Urbanites: Human Habitat (Re)Development Research Group

Urbanites: Human Habitat (Re)Development Research Group

In Urbanites research group we examine the interplay between urban forms and human experience. We specifically focus on the implications of major urban development and redevelopment processes on planning cultures, urban living, social diversity, and displacement. Urbanites research group also explores and advances versatile qualitative methodologies in urban planning research and practice by developing and implementing new approaches to data collection, data analysis, and representation of research outcomes.

Urbanites research group hosts a multidisciplinary group of urban researchers – social scientists, architects, and urban planners. This variety of paradigms and epistemologies establishes fertile foundations for interdisciplinary research, enriching a better understanding of socio-spatial relations and how to make better urban spaces for social and environmental well-being.

Alongside our reflection of how urban planning ought to maintain and nourish urban residents, we also develop critical statements regarding urban redevelopment as it is practiced nowadays. We investigate the multiscalar complexities of urban development and regeneration actions and policies by juxtaposing them against social and spatial justice issues. Urbanites strive to contribute to the development of ethical planning, which considers environmental, social, cultural, psychological and economic needs as they are represented in diverse manners among different groups and landscapes.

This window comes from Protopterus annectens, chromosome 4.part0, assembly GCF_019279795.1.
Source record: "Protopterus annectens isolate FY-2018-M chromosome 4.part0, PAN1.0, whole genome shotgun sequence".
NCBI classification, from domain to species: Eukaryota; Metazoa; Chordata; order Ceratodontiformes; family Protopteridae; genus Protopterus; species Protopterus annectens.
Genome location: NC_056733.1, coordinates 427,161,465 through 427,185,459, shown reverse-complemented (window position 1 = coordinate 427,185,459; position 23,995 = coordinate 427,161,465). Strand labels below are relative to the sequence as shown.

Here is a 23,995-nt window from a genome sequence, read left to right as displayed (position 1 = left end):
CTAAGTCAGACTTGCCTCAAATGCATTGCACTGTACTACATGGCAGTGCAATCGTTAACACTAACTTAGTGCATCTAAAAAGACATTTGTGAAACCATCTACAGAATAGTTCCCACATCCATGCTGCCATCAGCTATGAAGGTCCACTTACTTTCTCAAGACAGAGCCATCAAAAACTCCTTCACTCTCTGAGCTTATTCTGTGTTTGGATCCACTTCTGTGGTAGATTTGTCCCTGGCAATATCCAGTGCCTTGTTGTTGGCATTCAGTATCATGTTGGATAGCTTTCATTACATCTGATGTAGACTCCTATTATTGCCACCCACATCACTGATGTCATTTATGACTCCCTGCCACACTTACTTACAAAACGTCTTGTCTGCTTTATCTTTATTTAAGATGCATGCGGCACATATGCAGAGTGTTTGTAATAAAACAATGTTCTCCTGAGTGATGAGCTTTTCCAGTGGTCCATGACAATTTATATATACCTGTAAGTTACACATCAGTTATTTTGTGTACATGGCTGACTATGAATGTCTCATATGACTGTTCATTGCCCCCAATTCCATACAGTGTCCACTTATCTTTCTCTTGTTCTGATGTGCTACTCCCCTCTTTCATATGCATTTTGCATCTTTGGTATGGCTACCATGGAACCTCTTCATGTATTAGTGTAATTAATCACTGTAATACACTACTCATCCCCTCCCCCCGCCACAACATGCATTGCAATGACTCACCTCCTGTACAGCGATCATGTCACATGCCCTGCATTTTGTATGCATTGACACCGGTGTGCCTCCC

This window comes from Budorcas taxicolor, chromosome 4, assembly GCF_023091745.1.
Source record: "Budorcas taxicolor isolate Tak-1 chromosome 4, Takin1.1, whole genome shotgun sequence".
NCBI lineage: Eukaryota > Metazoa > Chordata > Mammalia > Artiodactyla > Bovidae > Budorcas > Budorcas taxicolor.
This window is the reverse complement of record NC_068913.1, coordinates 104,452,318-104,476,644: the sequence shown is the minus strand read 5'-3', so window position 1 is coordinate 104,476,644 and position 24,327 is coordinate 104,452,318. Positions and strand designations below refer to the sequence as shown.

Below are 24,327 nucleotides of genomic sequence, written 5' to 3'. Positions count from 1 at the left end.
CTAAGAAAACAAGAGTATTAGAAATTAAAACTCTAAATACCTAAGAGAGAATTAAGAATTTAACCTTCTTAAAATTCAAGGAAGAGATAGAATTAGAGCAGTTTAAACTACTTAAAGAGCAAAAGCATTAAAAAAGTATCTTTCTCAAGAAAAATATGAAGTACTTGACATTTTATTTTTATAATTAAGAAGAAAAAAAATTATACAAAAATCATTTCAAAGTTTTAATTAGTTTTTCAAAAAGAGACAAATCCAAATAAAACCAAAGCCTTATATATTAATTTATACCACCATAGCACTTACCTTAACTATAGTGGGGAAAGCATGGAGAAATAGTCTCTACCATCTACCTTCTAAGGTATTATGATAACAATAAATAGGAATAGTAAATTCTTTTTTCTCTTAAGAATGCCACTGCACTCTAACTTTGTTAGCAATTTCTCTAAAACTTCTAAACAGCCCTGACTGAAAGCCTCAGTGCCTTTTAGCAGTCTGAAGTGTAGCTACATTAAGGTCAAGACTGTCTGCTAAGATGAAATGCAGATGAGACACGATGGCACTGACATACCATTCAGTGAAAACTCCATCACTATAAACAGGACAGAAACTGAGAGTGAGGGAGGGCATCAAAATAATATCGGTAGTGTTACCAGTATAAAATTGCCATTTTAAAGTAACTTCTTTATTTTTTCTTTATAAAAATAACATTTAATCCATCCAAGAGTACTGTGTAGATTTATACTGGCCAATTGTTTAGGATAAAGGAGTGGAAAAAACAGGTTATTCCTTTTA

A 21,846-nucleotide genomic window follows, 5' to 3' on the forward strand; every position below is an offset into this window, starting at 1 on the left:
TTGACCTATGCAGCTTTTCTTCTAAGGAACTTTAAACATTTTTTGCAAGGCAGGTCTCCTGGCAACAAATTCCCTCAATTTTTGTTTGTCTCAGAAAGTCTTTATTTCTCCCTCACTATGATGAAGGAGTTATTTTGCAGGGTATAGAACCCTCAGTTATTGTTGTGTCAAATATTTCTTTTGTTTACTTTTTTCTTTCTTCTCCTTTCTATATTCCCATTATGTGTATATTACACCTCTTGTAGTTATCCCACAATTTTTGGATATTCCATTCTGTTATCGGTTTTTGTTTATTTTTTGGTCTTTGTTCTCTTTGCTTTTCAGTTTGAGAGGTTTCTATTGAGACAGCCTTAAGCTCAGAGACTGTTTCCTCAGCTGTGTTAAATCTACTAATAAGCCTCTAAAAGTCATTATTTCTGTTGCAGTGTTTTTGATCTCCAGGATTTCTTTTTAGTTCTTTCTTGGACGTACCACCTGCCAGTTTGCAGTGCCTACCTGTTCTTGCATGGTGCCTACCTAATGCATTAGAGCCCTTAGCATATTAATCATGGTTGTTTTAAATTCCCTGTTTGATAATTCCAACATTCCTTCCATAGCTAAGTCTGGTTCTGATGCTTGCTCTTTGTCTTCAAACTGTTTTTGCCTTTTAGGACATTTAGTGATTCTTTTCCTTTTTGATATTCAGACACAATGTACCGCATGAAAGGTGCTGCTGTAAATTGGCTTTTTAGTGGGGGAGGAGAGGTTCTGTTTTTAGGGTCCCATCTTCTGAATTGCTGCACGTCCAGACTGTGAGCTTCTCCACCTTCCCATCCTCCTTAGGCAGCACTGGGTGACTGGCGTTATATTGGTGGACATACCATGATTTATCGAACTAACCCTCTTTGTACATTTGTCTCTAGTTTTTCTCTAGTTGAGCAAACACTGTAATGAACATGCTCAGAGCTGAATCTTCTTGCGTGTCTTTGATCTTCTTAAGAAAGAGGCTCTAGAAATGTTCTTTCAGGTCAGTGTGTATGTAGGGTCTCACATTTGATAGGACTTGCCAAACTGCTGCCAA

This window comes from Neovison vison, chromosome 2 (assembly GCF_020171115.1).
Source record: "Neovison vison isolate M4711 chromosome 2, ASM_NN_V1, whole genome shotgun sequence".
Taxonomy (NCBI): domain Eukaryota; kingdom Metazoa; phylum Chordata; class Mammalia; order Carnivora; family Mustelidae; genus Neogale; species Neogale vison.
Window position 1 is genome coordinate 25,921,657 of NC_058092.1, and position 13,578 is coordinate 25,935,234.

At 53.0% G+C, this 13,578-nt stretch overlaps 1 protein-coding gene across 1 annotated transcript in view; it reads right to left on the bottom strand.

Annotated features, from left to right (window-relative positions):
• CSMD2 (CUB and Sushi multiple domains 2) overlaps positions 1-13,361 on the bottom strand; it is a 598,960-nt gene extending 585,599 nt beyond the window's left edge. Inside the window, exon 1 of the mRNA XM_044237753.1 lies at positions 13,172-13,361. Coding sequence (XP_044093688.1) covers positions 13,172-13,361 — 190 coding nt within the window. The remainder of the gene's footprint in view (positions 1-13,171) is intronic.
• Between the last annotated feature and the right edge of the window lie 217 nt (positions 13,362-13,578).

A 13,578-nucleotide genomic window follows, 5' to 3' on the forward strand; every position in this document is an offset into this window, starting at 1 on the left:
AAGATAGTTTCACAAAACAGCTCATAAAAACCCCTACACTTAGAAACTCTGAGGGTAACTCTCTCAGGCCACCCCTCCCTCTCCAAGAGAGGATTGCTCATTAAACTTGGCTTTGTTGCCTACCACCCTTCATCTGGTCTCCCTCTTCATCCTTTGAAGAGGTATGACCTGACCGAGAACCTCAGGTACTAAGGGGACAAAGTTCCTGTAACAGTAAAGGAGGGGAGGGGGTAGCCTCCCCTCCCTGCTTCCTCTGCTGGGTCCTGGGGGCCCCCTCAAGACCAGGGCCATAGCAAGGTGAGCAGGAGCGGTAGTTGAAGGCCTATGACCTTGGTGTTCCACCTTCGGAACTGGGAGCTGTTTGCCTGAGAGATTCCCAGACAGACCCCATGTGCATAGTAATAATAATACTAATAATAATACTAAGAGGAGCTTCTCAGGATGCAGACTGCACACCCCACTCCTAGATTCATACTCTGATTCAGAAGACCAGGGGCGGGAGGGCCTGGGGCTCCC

Our researchers

Assoc. Prof. Efrat Eizenberg (Director)
Dr. Helly Hirsh, Visiting Scholar
Ori Gershon, Ph.D. candidate
Alon David, M.Sc. student
Mika Zacks, M.Sc. Student

Ongoing Projects

Heterologous urbanism: the new urban relations of residential large urban developments (Funded by the Israel Science Foundation 2020-2023)

The vertical urban living in large residential developments that characterize many cities around the world generates a new urban experience. In this project we examine the impact of these urban forms on various aspects of the everyday life such as security, anonymity, community, and social relations. Moreover, we examine the novel implications of this volumetric transformation of the urban landscape on how we understand the city as a whole.

Urban planning for diversity

With an unprecedented number of immigrants entering cities, planning for diversity requires new understandings to inspire planning theory and practice. We approach planning for diversity through in-situ investigation of various urban sites in which social diversity and co-existence of otherwise in-conflict groups is successfully happening, and through investigation of how diversity is addressed, defined, and practiced in the contemporary planning discourse and new plans of intercultural cities.